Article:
v2 986

M ,.....~ .247

~ - 4 4

Hence the fiber supports approximately 24 7 ~LJjded rnodas.

Example 2.7

A graded index fiber with a parabolic refractive inrlex profile corp t-Jas H refractivu index at the core axis of 1.5 a nd a relative index difference of 1 W), E sti mate the maximum possible core diameter which allows single mode operation a t a wavelength of 1.3 lim.

Solution: Usi ng Eq. f2, 97} the maxi rnu m va I ue of norma lized trequen cv for sin gle mode operation is

I 1 . ,

V = 2_4{ 1 + 2/0) r = 2_4( 1 +- 2/2P

The maximum core radius. may be obtained from EQ- (2 -95) where:

v }~ 2,4 V 2 x t 3 x 1 0 - '3

8= -- _ .. - 1


. 1

2 rt xl, 5 x to. 02 r::

= 3.3 um

Hence the maximum core diameter which allows. single mode operation -5 approxirn atelv 6.6 J1m,

Graded index fibers may also be designed for single mode operation although there is no obvious advantage to this as in the step index case, However, it may be shown I Ref. 301 that the cutotT value of normalized frequency Vc to support a single mode in a graded index fiber is given by:




NO .



Vc = 2.405 (1 + 2/a)+


Therefore, as in the step index case, it is possible to determine the fiber parameters which give single mode operation.

It may be noted that the critical val ue of normal i zed frequency for the parabolic profile graded index fiber is increased by a factor of y2 on the step index case. This gives a core diameter increased by a similar factor for the graded index fiber over a step index fiber with the eq uiv a1ent core refractive index (equivalent to the core axis index), and the same relative refractive index d iffcrence,

The maximum V number which permits single mode operation can be increased still further when a graded index tiber with a triangular profile is employed. It is apparent from Eq. (2.97) that the increase in this case is by a factor of V3 over comparable step index fiber. Hence significantly larger core diameter single mode fibers may be produced utilizing this index profile. Such fibers have recently generated some interest ~ Ref. 381 for use in single mode tran srnission at wa velengths of 1.55 urn:


2.1 Using simple ray theory ~ describe the mech anism for the transmi ssion of light within an optical tiber. Briefly discuss with the aid of a suitable diagram what is meant by the acceptance angle for an optical fiber. Show how this is related to the fiber numerical aperture and the refractive indices for the fiber core and cladding.

An optical fiber has a numerical aperture of 0.20 and a cladding refractive index of 1.59. Determine:

(a) the acceptance angle for the fiber in water which has a refractive index or 1.33;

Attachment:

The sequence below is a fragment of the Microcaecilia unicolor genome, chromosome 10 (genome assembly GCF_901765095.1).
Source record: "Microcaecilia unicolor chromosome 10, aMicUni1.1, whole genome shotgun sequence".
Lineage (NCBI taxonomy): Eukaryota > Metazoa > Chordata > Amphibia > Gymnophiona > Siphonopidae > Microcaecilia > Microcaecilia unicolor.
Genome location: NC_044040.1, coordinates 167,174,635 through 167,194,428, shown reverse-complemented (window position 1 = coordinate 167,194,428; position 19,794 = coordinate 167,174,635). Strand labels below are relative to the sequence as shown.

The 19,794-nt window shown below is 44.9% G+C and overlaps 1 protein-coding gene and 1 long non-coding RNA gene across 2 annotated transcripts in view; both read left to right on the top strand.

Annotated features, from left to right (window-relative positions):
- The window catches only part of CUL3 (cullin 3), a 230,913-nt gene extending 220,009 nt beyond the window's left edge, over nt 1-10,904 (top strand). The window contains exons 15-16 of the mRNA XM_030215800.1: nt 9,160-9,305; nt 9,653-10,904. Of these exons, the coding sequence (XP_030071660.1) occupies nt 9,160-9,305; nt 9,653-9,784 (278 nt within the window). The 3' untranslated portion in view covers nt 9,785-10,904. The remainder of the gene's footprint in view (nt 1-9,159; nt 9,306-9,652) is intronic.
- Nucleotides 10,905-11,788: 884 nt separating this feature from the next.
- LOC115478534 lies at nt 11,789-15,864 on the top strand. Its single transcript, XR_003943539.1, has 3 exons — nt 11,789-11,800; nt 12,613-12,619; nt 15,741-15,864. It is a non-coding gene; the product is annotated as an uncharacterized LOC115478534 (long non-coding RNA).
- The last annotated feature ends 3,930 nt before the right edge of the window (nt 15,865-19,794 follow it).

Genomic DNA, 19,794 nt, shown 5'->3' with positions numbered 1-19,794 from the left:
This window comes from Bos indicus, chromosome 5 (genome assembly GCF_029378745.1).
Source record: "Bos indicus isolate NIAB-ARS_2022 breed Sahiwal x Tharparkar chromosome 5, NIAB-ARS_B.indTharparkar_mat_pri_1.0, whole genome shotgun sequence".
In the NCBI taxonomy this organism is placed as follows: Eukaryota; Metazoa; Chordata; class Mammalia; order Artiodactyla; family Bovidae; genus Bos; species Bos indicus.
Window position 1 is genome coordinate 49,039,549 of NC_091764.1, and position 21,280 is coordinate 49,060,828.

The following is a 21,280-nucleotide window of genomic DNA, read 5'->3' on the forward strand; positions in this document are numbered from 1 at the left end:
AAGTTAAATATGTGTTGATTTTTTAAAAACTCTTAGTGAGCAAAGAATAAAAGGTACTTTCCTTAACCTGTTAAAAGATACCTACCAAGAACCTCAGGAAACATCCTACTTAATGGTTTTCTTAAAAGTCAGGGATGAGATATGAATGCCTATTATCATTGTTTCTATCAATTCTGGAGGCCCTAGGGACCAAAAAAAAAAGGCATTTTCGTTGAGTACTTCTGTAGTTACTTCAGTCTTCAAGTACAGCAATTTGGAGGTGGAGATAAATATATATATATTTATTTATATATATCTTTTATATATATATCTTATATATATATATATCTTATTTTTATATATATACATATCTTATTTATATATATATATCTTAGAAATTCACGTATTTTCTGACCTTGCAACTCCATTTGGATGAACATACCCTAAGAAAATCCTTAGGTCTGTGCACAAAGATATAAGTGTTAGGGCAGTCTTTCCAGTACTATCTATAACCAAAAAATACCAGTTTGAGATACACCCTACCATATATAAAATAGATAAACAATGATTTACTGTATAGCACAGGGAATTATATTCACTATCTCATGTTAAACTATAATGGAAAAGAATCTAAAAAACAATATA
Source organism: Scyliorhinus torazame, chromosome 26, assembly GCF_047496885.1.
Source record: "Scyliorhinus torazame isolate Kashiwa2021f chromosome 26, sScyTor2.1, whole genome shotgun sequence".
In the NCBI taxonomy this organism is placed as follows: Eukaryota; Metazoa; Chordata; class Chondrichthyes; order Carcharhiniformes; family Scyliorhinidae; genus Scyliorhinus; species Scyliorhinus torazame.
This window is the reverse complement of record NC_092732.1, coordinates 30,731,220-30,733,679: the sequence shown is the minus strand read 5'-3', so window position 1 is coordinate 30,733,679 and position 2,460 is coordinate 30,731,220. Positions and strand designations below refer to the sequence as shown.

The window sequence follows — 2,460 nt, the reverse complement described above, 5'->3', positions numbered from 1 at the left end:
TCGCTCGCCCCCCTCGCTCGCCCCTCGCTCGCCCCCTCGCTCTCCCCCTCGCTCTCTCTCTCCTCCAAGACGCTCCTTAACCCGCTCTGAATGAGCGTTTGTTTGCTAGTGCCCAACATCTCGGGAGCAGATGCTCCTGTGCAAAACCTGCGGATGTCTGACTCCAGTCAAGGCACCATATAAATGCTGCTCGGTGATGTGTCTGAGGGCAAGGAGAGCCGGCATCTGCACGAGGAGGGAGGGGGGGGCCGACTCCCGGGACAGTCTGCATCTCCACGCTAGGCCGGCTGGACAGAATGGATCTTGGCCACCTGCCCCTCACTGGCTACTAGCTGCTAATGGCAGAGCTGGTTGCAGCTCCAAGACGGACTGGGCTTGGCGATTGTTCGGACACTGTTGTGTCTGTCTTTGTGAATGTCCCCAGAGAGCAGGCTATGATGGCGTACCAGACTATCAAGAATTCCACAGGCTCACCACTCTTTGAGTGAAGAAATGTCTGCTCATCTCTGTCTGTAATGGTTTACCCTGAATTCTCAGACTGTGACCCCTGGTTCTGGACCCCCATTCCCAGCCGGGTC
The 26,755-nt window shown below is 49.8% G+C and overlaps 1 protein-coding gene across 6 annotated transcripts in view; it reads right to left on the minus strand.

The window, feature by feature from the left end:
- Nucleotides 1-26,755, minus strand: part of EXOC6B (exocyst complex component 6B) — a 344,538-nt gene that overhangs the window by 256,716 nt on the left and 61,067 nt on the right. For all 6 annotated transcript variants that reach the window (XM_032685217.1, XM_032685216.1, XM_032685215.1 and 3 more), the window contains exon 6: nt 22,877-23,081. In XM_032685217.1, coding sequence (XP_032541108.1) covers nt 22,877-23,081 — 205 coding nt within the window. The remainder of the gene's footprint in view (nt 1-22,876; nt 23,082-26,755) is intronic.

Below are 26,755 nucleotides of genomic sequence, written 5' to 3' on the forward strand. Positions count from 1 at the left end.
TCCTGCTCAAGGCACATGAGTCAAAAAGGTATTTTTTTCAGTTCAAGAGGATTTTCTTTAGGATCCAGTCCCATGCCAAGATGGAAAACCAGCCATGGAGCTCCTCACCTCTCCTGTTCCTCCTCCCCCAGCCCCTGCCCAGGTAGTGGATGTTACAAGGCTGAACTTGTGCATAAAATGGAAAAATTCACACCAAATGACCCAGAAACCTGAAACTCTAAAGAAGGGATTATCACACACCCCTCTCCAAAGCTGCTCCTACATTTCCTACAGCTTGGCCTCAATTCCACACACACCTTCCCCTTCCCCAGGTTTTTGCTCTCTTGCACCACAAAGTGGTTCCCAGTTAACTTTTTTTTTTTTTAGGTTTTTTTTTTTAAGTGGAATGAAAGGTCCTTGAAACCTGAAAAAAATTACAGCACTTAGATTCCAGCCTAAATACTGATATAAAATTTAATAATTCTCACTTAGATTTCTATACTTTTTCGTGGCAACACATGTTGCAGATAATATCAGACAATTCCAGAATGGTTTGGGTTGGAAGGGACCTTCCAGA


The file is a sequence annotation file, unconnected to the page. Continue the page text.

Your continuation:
( b) the critical angle at the core-cladding interface.

Comment on any assumptions made about the fiber.

2 .. 2 The velocity of light in the core of a step index fiber is 2.01 x 1 O~ m S-l, and the critical angle at the core-cladding interface is 80°. Determine the numerical aperture and the acceptance angle for the fiber in air, assuming it has a core diameter suitable for consideration by ray analysis. The velocity of light in a vacuum is 2+99A x 1 O~ m S-l.

2.3 Define the relative refractive index difference for an optical fiber and show how it may be related to the numerical aperture.

A step index fiber with a large core diameter compared with the wa velength of the transmitted light has an acceptance angle in air of 220 and a relative refractive index difference of 3%+ Estimate the numerical aperture and the critical angle at the core-cladding interface for the fiber.

2 .. 4 A step index fiber has a solid acceptance angle in air of 0.115 radians and a relative refractive index difference of 0.9%. Estimate the speed of Jight in the fiber core.

..... . .... -


2.5 Briefly indicate with the aid of suitable diagrams the difference between meridional and skew ray paths in step index fibers.

Derive an expression for the acceptance angle for a skew ray which changes direction by an angle 3y at each reflection in a step index fiber in terms of the fiber NA and y. It may be assumed that ray theory holds for the fiber.

A step index fiber with a suitably large core diameter for ray theory considerations has core and cladding refractive indices of L44 and 1.42 respectively, Calculate the acceptance angle in air for skew rays which change direction by 150 Q at each reflection.